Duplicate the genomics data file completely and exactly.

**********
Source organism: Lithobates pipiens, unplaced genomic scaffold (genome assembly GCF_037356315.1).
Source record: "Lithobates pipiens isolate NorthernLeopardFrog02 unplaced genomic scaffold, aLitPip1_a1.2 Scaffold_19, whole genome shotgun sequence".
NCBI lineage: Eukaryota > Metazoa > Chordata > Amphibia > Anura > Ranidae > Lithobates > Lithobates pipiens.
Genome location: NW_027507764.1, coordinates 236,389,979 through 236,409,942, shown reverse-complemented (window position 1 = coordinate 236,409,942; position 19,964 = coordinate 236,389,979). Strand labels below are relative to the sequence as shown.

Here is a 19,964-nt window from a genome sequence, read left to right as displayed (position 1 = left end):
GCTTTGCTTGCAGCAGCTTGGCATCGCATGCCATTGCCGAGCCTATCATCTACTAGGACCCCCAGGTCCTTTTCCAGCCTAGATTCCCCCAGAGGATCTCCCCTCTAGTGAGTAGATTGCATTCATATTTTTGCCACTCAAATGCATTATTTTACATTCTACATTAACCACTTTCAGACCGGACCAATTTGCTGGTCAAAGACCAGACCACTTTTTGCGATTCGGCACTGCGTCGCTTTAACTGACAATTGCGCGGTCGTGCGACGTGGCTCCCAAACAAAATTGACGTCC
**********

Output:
Source organism: Lithobates pipiens, unplaced genomic scaffold (genome assembly GCF_037356315.1).
Source record: "Lithobates pipiens isolate NorthernLeopardFrog02 unplaced genomic scaffold, aLitPip1_a1.2 Scaffold_19, whole genome shotgun sequence".
NCBI lineage: Eukaryota > Metazoa > Chordata > Amphibia > Anura > Ranidae > Lithobates > Lithobates pipiens.
Genome location: NW_027507764.1, coordinates 236,389,979 through 236,409,942, shown reverse-complemented (window position 1 = coordinate 236,409,942; position 19,964 = coordinate 236,389,979). Strand labels below are relative to the sequence as shown.

Here is a 19,964-nt window from a genome sequence, read left to right as displayed (position 1 = left end):
GCTTTGCTTGCAGCAGCTTGGCATCGCATGCCATTGCCGAGCCTATCATCTACTAGGACCCCCAGGTCCTTTTCCAGCCTAGATTCCCCCAGAGGATCTCCCCTCTAGTGAGTAGATTGCATTCATATTTTTGCCACTCAAATGCATTATTTTACATTCTACATTAACCACTTTCAGACCGGACCAATTTGCTGGTCAAAGACCAGACCACTTTTTGCGATTCGGCACTGCGTCGCTTTAACTGACAATTGCGCGGTCGTGCGACGTGGCTCCCAAACAAAATTGACGTCC